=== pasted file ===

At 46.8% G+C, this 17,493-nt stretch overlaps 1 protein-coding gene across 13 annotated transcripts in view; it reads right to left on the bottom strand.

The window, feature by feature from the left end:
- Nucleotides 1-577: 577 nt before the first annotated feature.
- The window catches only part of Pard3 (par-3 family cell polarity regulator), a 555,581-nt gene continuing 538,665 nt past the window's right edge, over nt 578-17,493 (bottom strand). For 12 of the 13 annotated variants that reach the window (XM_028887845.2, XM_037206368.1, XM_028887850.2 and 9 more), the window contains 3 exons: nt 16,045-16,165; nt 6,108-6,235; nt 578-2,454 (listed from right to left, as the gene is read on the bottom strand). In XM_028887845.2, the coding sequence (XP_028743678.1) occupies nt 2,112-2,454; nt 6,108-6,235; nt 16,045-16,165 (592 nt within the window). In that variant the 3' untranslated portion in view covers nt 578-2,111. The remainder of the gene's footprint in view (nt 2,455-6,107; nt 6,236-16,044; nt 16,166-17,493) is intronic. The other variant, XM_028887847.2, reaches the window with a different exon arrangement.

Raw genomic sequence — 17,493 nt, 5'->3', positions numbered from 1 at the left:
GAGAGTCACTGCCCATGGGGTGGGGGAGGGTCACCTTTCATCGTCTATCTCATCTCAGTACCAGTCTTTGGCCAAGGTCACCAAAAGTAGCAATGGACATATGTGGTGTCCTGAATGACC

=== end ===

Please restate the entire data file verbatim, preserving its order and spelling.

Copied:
At 46.8% G+C, this 17,493-nt stretch overlaps 1 protein-coding gene across 13 annotated transcripts in view; it reads right to left on the bottom strand.

The window, feature by feature from the left end:
- Nucleotides 1-577: 577 nt before the first annotated feature.
- The window catches only part of Pard3 (par-3 family cell polarity regulator), a 555,581-nt gene continuing 538,665 nt past the window's right edge, over nt 578-17,493 (bottom strand). For 12 of the 13 annotated variants that reach the window (XM_028887845.2, XM_037206368.1, XM_028887850.2 and 9 more), the window contains 3 exons: nt 16,045-16,165; nt 6,108-6,235; nt 578-2,454 (listed from right to left, as the gene is read on the bottom strand). In XM_028887845.2, the coding sequence (XP_028743678.1) occupies nt 2,112-2,454; nt 6,108-6,235; nt 16,045-16,165 (592 nt within the window). In that variant the 3' untranslated portion in view covers nt 578-2,111. The remainder of the gene's footprint in view (nt 2,455-6,107; nt 6,236-16,044; nt 16,166-17,493) is intronic. The other variant, XM_028887847.2, reaches the window with a different exon arrangement.

Raw genomic sequence — 17,493 nt, 5'->3', positions numbered from 1 at the left:
GAGAGTCACTGCCCATGGGGTGGGGGAGGGTCACCTTTCATCGTCTATCTCATCTCAGTACCAGTCTTTGGCCAAGGTCACCAAAAGTAGCAATGGACATATGTGGTGTCCTGAATGACC